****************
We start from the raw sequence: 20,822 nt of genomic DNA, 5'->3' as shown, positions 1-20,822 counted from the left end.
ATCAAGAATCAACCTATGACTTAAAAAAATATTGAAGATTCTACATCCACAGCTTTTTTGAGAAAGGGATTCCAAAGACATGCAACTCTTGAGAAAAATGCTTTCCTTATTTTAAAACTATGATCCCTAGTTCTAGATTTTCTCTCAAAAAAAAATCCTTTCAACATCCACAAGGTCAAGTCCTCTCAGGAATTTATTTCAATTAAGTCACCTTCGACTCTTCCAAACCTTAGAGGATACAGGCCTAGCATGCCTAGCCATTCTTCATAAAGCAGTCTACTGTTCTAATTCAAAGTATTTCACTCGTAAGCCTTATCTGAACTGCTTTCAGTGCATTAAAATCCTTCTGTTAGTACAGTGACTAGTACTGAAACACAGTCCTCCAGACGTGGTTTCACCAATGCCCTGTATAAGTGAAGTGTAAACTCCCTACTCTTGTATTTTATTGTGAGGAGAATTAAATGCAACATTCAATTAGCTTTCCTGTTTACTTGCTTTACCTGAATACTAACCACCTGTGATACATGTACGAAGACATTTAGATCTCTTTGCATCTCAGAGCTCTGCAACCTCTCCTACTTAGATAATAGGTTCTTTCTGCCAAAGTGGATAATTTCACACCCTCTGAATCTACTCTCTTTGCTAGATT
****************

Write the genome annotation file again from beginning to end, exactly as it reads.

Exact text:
We start from the raw sequence: 20,822 nt of genomic DNA, 5'->3' as shown, positions 1-20,822 counted from the left end.
ATCAAGAATCAACCTATGACTTAAAAAAATATTGAAGATTCTACATCCACAGCTTTTTTGAGAAAGGGATTCCAAAGACATGCAACTCTTGAGAAAAATGCTTTCCTTATTTTAAAACTATGATCCCTAGTTCTAGATTTTCTCTCAAAAAAAAATCCTTTCAACATCCACAAGGTCAAGTCCTCTCAGGAATTTATTTCAATTAAGTCACCTTCGACTCTTCCAAACCTTAGAGGATACAGGCCTAGCATGCCTAGCCATTCTTCATAAAGCAGTCTACTGTTCTAATTCAAAGTATTTCACTCGTAAGCCTTATCTGAACTGCTTTCAGTGCATTAAAATCCTTCTGTTAGTACAGTGACTAGTACTGAAACACAGTCCTCCAGACGTGGTTTCACCAATGCCCTGTATAAGTGAAGTGTAAACTCCCTACTCTTGTATTTTATTGTGAGGAGAATTAAATGCAACATTCAATTAGCTTTCCTGTTTACTTGCTTTACCTGAATACTAACCACCTGTGATACATGTACGAAGACATTTAGATCTCTTTGCATCTCAGAGCTCTGCAACCTCTCCTACTTAGATAATAGGTTCTTTCTGCCAAAGTGGATAATTTCACACCCTCTGAATCTACTCTCTTTGCTAGATT